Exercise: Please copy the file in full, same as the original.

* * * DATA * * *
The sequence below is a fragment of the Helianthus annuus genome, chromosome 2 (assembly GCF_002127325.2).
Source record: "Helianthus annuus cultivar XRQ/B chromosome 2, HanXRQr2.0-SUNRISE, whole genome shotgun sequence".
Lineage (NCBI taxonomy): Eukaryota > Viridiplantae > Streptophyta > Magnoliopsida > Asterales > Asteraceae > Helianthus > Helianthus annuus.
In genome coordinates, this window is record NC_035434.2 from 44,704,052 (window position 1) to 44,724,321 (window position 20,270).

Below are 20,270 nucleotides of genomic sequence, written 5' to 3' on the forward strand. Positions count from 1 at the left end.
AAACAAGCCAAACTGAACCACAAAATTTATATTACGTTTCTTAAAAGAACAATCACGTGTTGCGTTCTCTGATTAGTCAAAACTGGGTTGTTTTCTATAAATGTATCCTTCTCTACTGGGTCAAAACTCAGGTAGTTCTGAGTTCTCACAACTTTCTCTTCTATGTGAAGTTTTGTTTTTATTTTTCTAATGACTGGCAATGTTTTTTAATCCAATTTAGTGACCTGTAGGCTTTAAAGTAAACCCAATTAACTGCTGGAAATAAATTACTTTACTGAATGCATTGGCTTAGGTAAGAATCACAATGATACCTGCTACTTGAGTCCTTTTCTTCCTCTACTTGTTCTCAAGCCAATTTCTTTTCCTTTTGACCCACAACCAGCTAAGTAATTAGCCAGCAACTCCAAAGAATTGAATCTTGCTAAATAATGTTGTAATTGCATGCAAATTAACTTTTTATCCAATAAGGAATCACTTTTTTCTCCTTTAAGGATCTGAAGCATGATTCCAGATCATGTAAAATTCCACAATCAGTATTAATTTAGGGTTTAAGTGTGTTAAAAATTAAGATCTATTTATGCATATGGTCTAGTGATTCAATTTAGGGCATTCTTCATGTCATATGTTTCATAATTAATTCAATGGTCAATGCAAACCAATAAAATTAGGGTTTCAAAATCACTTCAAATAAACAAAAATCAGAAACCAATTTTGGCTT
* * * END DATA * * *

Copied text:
The sequence below is a fragment of the Helianthus annuus genome, chromosome 2 (assembly GCF_002127325.2).
Source record: "Helianthus annuus cultivar XRQ/B chromosome 2, HanXRQr2.0-SUNRISE, whole genome shotgun sequence".
Lineage (NCBI taxonomy): Eukaryota > Viridiplantae > Streptophyta > Magnoliopsida > Asterales > Asteraceae > Helianthus > Helianthus annuus.
In genome coordinates, this window is record NC_035434.2 from 44,704,052 (window position 1) to 44,724,321 (window position 20,270).

Below are 20,270 nucleotides of genomic sequence, written 5' to 3' on the forward strand. Positions count from 1 at the left end.
AAACAAGCCAAACTGAACCACAAAATTTATATTACGTTTCTTAAAAGAACAATCACGTGTTGCGTTCTCTGATTAGTCAAAACTGGGTTGTTTTCTATAAATGTATCCTTCTCTACTGGGTCAAAACTCAGGTAGTTCTGAGTTCTCACAACTTTCTCTTCTATGTGAAGTTTTGTTTTTATTTTTCTAATGACTGGCAATGTTTTTTAATCCAATTTAGTGACCTGTAGGCTTTAAAGTAAACCCAATTAACTGCTGGAAATAAATTACTTTACTGAATGCATTGGCTTAGGTAAGAATCACAATGATACCTGCTACTTGAGTCCTTTTCTTCCTCTACTTGTTCTCAAGCCAATTTCTTTTCCTTTTGACCCACAACCAGCTAAGTAATTAGCCAGCAACTCCAAAGAATTGAATCTTGCTAAATAATGTTGTAATTGCATGCAAATTAACTTTTTATCCAATAAGGAATCACTTTTTTCTCCTTTAAGGATCTGAAGCATGATTCCAGATCATGTAAAATTCCACAATCAGTATTAATTTAGGGTTTAAGTGTGTTAAAAATTAAGATCTATTTATGCATATGGTCTAGTGATTCAATTTAGGGCATTCTTCATGTCATATGTTTCATAATTAATTCAATGGTCAATGCAAACCAATAAAATTAGGGTTTCAAAATCACTTCAAATAAACAAAAATCAGAAACCAATTTTGGCTT